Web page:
Emotional factors play a significant role in an Illinois divorce case, but with asset division, ending your marriage is similar to dissolving a business. Though Illinois’ statute on the disposition of property and debts is much more detailed than this short description, the basic principles still apply:
Everything acquired by the couple during the marriage is presumed to be subject to equitable distribution. The asset division process starts by classifying marital versus separate property (also known as non-marital property), and then the marital items and/or value is divided up between the parties according to the interests of fairness.
Therefore, the process is reliant on both parties dedicating themselves to honesty and full disclosure. Without a full picture of what comprises the marital estate, equitable distribution is not possible. Divorce lawyers in Chicago often encounter situations in which a spouse decides to hide property to avoid it being considered for asset division. This misconduct affects your finances and your rights, so note these signs your spouse may be concealing assets during your divorce.
Getting the details on a spouse who is hiding assets is a combination of going with your gut and effective, meticulous sleuthing. Therefore, you will need a two-fold strategy:
- You must apply intuition to recognize when something is “off” about your spouse. It is appropriate to be concerned if he or she becomes defensive or secretive. Other strange behavior is opening new bank accounts for children, opening a PO box, and lavish gift-giving.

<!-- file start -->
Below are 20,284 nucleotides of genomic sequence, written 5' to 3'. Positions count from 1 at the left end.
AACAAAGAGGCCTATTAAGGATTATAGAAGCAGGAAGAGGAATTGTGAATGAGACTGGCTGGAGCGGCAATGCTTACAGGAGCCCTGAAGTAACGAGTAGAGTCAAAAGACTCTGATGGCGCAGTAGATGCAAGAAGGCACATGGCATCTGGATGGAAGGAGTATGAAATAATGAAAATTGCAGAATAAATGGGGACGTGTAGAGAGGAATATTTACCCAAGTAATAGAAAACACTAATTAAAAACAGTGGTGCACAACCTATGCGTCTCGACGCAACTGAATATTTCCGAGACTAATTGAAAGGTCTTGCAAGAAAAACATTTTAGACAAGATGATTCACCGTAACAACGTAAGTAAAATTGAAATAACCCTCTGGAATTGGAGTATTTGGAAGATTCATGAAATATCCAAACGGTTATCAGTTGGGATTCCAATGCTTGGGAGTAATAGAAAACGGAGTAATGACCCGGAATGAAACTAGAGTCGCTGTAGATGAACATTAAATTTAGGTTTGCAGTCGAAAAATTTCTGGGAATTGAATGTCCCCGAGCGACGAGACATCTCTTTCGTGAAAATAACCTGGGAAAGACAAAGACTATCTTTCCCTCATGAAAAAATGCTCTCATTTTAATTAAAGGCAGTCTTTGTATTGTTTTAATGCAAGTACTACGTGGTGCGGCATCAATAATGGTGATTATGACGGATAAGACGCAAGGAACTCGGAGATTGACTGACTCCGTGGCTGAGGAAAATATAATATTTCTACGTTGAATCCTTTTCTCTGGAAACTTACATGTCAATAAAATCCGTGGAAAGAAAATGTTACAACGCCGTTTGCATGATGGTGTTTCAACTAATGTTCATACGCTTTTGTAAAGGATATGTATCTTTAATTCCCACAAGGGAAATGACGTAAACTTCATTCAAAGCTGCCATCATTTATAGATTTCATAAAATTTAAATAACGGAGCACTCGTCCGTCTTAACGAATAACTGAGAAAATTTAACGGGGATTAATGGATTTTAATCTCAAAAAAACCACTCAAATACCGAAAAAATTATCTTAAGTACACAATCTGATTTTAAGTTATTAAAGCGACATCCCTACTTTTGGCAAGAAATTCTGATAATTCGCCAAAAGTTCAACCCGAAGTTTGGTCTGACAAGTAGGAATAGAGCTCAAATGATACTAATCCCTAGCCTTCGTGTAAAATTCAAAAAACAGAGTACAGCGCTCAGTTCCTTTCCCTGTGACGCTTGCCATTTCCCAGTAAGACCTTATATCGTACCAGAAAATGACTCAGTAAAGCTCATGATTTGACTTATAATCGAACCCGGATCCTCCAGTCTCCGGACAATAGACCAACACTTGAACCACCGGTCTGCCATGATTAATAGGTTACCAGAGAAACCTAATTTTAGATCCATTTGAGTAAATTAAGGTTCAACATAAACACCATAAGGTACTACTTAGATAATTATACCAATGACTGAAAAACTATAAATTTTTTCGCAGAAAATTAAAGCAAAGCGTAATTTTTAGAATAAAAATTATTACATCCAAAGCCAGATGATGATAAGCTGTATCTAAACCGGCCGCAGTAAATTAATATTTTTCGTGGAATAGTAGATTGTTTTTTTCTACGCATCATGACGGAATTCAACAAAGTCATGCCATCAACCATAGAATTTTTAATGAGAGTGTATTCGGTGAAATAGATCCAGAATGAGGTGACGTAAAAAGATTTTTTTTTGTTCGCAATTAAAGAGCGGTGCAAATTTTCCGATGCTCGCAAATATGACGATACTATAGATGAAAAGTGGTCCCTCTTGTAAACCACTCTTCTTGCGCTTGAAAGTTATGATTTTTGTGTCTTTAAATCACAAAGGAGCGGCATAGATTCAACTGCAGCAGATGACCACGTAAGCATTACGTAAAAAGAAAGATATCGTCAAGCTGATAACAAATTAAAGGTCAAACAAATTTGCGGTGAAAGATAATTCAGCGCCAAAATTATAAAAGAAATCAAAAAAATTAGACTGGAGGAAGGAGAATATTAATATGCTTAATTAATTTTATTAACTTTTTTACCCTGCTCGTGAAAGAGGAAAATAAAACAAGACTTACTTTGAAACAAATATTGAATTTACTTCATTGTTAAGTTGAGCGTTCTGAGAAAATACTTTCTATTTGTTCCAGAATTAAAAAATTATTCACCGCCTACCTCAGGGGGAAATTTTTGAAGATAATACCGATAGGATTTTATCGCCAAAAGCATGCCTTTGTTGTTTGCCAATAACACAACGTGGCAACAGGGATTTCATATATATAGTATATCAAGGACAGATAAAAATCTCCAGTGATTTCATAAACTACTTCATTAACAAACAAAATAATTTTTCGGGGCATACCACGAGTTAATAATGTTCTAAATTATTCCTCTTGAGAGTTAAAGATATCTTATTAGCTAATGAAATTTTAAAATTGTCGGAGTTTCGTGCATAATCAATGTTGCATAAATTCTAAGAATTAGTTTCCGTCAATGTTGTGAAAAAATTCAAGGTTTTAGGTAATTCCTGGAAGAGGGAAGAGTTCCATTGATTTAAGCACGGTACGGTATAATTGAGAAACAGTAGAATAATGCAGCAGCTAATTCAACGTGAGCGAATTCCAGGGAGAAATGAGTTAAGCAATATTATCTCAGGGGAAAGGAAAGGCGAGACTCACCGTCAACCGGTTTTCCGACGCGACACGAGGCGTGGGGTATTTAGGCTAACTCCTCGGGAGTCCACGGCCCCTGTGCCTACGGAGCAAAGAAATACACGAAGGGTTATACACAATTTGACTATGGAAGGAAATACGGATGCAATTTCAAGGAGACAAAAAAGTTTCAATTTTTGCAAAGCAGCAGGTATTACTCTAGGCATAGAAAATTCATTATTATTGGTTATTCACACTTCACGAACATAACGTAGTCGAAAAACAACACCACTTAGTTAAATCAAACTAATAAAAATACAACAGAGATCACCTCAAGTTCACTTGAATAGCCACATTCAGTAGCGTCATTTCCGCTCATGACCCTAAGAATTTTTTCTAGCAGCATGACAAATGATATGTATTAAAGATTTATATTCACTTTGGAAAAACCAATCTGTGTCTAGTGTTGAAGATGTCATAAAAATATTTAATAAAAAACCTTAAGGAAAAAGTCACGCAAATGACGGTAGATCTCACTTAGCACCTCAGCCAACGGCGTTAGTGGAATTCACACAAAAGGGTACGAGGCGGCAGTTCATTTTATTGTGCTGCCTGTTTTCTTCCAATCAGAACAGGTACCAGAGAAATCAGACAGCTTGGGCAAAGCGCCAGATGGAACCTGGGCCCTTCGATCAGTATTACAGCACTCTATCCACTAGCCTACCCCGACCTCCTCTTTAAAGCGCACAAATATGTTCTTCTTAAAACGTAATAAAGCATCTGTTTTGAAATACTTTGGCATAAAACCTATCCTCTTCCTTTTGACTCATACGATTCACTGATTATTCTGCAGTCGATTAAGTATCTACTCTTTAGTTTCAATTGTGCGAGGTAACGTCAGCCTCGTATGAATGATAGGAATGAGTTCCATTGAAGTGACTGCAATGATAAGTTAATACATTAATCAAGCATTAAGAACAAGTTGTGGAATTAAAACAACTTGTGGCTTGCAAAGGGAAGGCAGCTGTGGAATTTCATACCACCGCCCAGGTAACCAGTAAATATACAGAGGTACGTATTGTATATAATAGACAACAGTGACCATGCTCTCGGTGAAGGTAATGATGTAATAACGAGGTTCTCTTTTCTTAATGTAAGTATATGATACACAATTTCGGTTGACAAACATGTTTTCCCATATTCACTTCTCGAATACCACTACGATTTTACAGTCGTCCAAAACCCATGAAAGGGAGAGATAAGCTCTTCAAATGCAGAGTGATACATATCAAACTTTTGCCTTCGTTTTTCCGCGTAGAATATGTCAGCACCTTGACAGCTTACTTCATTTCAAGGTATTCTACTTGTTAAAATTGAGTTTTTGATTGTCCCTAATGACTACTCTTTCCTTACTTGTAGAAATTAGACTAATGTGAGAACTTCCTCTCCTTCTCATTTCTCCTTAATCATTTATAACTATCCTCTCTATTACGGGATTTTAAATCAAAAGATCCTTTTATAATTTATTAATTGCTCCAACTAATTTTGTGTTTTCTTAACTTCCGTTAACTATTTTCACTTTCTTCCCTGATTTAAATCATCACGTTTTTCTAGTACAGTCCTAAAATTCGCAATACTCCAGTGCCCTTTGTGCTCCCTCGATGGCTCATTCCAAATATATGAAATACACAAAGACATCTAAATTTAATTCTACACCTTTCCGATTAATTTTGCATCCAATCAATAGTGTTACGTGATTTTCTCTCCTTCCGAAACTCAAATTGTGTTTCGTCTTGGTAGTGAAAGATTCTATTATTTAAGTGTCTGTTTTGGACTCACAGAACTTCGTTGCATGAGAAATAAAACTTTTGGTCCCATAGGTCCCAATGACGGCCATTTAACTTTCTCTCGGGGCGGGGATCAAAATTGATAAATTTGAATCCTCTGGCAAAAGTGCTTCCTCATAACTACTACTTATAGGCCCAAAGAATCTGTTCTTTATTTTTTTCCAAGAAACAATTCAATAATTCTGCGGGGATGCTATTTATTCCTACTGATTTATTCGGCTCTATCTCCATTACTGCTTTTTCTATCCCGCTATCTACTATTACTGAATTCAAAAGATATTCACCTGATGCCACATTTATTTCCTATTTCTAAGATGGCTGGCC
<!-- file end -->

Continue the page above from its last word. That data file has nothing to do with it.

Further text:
- Take advantage of the paper trail whenever possible. You are entitled to information about the assets you own, as well as documents under your roof. Review tax records, bank statements, mortgage and loan paperwork, cell phone records, business licenses, and other sources for inconsistencies.
Legal Strategies When Your Spouse Is Concealing Assets
Hiding real estate and personal property in a divorce is intolerable, so Illinois has powerful remedies for your attorney to use for locating assets and bringing them properly before the divorce court. Rules on discovery provide useful tools, such as:
- Requests to Admit Facts, in which you make a statement and your spouse must admit or deny
- Written Interrogatories on questions, both Yes/No and open-ended inquiries
- Requests to Produce Documents, where you ask your spouse to turn over specific paperwork
- Calling your spouse and others with information about your case for a deposition
- Serving subpoenas on people, banks, employers, businesses, and others to produce relevant documents and/or testimony
Illinois court rules require that responses to discovery and depositions be sworn to under oath. They are meant to discourage dishonesty, ideally dissuading parties from ever considering a plan to conceal assets in a divorce. Fortunately, the laws also provide remedies with teeth: Lying under oath is perjury, for which a court could levy penalties. In a matter involving hiding property, the judge may order fines, interest, and other sanctions.
Contact Our Divorce Lawyers in Chicago Right Away About Concealing Assets
It is reassuring to know that there are strategies for addressing hidden assets, but legal help is essential. To learn more, please contact Michael C. Craven to speak to an experienced Chicago divorce attorney. You can schedule a free consultation by calling (312) 621-5234. Once we learn more about your situation, we can discuss the next steps.
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